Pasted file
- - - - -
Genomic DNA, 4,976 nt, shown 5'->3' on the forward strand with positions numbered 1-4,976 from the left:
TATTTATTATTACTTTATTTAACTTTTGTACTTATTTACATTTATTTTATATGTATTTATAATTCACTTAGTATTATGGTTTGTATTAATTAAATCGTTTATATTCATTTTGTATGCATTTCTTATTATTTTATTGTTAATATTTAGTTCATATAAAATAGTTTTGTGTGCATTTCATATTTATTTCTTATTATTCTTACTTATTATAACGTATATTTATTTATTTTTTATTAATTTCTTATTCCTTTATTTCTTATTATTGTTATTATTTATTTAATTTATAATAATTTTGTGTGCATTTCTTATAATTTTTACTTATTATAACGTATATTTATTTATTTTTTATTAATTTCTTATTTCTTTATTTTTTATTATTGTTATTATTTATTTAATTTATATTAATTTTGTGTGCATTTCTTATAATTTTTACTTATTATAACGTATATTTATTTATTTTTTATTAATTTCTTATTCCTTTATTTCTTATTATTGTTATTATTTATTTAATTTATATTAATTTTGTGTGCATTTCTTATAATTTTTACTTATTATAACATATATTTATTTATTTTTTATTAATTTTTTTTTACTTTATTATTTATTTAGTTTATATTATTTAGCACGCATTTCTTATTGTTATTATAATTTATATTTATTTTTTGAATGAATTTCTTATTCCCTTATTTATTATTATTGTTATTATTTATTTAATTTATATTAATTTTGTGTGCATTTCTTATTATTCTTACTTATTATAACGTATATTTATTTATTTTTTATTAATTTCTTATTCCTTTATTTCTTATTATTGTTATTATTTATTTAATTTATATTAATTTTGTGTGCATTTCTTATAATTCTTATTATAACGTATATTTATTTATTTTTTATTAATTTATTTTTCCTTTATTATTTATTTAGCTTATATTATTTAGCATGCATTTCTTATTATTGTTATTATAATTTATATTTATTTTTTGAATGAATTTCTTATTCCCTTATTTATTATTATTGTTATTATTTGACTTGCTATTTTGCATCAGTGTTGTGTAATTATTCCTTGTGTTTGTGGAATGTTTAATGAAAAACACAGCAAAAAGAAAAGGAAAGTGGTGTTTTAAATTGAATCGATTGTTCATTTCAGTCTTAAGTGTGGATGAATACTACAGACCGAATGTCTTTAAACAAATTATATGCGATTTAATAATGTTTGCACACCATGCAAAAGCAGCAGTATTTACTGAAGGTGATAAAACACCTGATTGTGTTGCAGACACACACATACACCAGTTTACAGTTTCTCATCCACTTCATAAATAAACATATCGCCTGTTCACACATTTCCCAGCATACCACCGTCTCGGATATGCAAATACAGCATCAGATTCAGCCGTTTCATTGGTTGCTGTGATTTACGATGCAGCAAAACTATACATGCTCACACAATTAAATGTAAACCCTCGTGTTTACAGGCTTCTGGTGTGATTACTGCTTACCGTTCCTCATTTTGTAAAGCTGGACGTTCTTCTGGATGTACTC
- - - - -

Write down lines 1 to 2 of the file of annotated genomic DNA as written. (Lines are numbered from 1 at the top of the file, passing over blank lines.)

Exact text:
Genomic DNA, 4,976 nt, shown 5'->3' on the forward strand with positions numbered 1-4,976 from the left:
TATTTATTATTACTTTATTTAACTTTTGTACTTATTTACATTTATTTTATATGTATTTATAATTCACTTAGTATTATGGTTTGTATTAATTAAATCGTTTATATTCATTTTGTATGCATTTCTTATTATTTTATTGTTAATATTTAGTTCATATAAAATAGTTTTGTGTGCATTTCATATTTATTTCTTATTATTCTTACTTATTATAACGTATATTTATTTATTTTTTATTAATTTCTTATTCCTTTATTTCTTATTATTGTTATTATTTATTTAATTTATAATAATTTTGTGTGCATTTCTTATAATTTTTACTTATTATAACGTATATTTATTTATTTTTTATTAATTTCTTATTTCTTTATTTTTTATTATTGTTATTATTTATTTAATTTATATTAATTTTGTGTGCATTTCTTATAATTTTTACTTATTATAACGTATATTTATTTATTTTTTATTAATTTCTTATTCCTTTATTTCTTATTATTGTTATTATTTATTTAATTTATATTAATTTTGTGTGCATTTCTTATAATTTTTACTTATTATAACATATATTTATTTATTTTTTATTAATTTTTTTTTACTTTATTATTTATTTAGTTTATATTATTTAGCACGCATTTCTTATTGTTATTATAATTTATATTTATTTTTTGAATGAATTTCTTATTCCCTTATTTATTATTATTGTTATTATTTATTTAATTTATATTAATTTTGTGTGCATTTCTTATTATTCTTACTTATTATAACGTATATTTATTTATTTTTTATTAATTTCTTATTCCTTTATTTCTTATTATTGTTATTATTTATTTAATTTATATTAATTTTGTGTGCATTTCTTATAATTCTTATTATAACGTATATTTATTTATTTTTTATTAATTTATTTTTCCTTTATTATTTATTTAGCTTATATTATTTAGCATGCATTTCTTATTATTGTTATTATAATTTATATTTATTTTTTGAATGAATTTCTTATTCCCTTATTTATTATTATTGTTATTATTTGACTTGCTATTTTGCATCAGTGTTGTGTAATTATTCCTTGTGTTTGTGGAATGTTTAATGAAAAACACAGCAAAAAGAAAAGGAAAGTGGTGTTTTAAATTGAATCGATTGTTCATTTCAGTCTTAAGTGTGGATGAATACTACAGACCGAATGTCTTTAAACAAATTATATGCGATTTAATAATGTTTGCACACCATGCAAAAGCAGCAGTATTTACTGAAGGTGATAAAACACCTGATTGTGTTGCAGACACACACATACACCAGTTTACAGTTTCTCATCCACTTCATAAATAAACATATCGCCTGTTCACACATTTCCCAGCATACCACCGTCTCGGATATGCAAATACAGCATCAGATTCAGCCGTTTCATTGGTTGCTGTGATTTACGATGCAGCAAAACTATACATGCTCACACAATTAAATGTAAACCCTCGTGTTTACAGGCTTCTGGTGTGATTACTGCTTACCGTTCCTCATTTTGTAAAGCTGGACGTTCTTCTGGATGTACTC